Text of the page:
Adjusting advanced cluster settings on larger installations

Last modified on 13 Jan, 2021. Revision 5
Adjusting advanced cluster settings on larger installations
Up to date for
cOS Core 13.00.08
Supported since
cOS Core 10.xx.xx
Status OK

Question:

My High Availability cluster is not synchronizing properly, also i have seen incidents where the cluster changes role for no apparent reason.

Answer:

Problems with synchronization and cluster role changes can of course be all kinds of reasons such as hardware problem on sync interface, bad cable, incorrect configuration etc. but if we look at some of the Advanced Settings for High Availability there are some settings here that may need to be adjusted. For most these settings never need to be changed but for larger installations it is recommended to modify them to incorporate large synchronization data and (based on scenario) lessen the chance that the cluster performs a failover due to lack of heartbeats from it’s peer.

The settings that we want to adjust are the following and can be found under System->High Availability->Advanced:

This setting controls how much synchronization data (in KB) can be buffered before waiting for acknowledgement from its cluster peer. Today’s appliance models (E80 and above) have quite a lot of spare memory, so allocating 4 MB instead of one should be no problem, having a little extra buffer for the synchronization will never hurt.

Note: The old default value was in older versions 1024. The value will not update on existing configurations automatically. Only new configurations from around 2017 will use the new default value.

This setting controls how many packet the active cluster peer can send in a synchronization state burst to the inactive node. For larger installations (100+ users) it is highly recommended to increase this value, using the default value can cause the active node to be unable to synchronize data fast enough. Meaning the inactive node may not be fully synchronized with the active.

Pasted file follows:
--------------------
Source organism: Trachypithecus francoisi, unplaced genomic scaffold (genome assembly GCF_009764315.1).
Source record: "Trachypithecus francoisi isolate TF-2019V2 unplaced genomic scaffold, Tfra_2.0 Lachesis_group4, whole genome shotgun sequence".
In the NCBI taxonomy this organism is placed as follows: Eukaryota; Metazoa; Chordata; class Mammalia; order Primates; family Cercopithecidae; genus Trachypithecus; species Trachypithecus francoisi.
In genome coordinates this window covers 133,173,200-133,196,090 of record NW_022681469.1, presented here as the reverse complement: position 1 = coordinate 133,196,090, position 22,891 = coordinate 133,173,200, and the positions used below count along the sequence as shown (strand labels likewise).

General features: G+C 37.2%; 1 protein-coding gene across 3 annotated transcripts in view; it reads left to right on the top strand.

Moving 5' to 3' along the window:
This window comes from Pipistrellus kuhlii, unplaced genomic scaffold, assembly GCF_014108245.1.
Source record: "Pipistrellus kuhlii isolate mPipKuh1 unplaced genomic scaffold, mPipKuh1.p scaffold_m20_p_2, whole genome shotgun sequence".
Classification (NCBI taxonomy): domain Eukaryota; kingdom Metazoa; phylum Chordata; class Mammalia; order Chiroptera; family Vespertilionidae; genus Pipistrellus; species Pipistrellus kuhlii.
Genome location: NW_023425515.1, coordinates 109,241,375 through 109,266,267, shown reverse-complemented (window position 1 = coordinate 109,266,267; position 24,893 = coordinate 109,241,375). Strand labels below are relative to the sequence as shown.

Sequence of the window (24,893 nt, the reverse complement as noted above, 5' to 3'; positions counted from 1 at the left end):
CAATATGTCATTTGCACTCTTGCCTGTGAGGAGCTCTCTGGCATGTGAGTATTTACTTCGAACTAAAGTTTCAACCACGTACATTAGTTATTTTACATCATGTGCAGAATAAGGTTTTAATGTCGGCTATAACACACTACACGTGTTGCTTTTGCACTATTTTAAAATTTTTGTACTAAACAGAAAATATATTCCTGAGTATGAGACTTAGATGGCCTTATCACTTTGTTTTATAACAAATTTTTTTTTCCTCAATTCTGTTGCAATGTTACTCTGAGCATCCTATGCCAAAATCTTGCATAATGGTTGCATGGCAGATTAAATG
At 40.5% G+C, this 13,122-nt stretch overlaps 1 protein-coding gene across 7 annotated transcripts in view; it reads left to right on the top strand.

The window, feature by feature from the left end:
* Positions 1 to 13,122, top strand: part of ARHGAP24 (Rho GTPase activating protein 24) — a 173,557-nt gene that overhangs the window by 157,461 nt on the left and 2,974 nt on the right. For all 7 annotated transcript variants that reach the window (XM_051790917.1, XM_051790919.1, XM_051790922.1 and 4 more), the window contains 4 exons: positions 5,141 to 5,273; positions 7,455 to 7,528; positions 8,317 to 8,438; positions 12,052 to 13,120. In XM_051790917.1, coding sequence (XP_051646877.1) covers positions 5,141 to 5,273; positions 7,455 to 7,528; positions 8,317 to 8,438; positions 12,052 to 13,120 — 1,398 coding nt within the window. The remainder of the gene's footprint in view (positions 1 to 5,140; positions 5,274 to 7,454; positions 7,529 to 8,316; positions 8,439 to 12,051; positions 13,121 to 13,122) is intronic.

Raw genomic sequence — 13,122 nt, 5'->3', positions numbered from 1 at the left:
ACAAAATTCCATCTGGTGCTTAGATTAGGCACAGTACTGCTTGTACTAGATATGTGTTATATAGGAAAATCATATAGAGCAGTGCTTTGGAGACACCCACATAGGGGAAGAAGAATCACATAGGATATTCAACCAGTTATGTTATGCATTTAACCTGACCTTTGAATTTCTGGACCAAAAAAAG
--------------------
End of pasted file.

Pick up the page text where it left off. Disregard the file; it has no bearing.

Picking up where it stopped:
Note: The old default value was in older versions 20. The value will not update on existing configurations automatically. Only new configurations from around 2017 will use the new default value.

This setting controls how long the inactive node node will “wait” before going active in case it has not received sufficient heartbeats from it’s peer within this time. Simply speaking if the inactive node has not “seen” the active node for 750ms it will go active.

Depending on the scenario/size/network structure, 750ms can be a bit low. In case the system encounters network packet bursts it could result in the inactive declaring the active node as inactive and then go active itself. Then you could enter an active/active state and then the clusters start to negotiate which node that should be the active node. This in turn could cause disruptions in the network.

One way to make the cluster “less” sensitive to minor network “hickups” would be to increase this value.

Note: The higher the value here the longer it would take for the inactive node to take over in case something happens with the active node. The value configured here will have to be based on what is reasonable acceptable, is 1.5-2.5 seconds of total network outage acceptable in case something happens with the active node? It will be up to the administrator to decide.

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Tags core ha cluster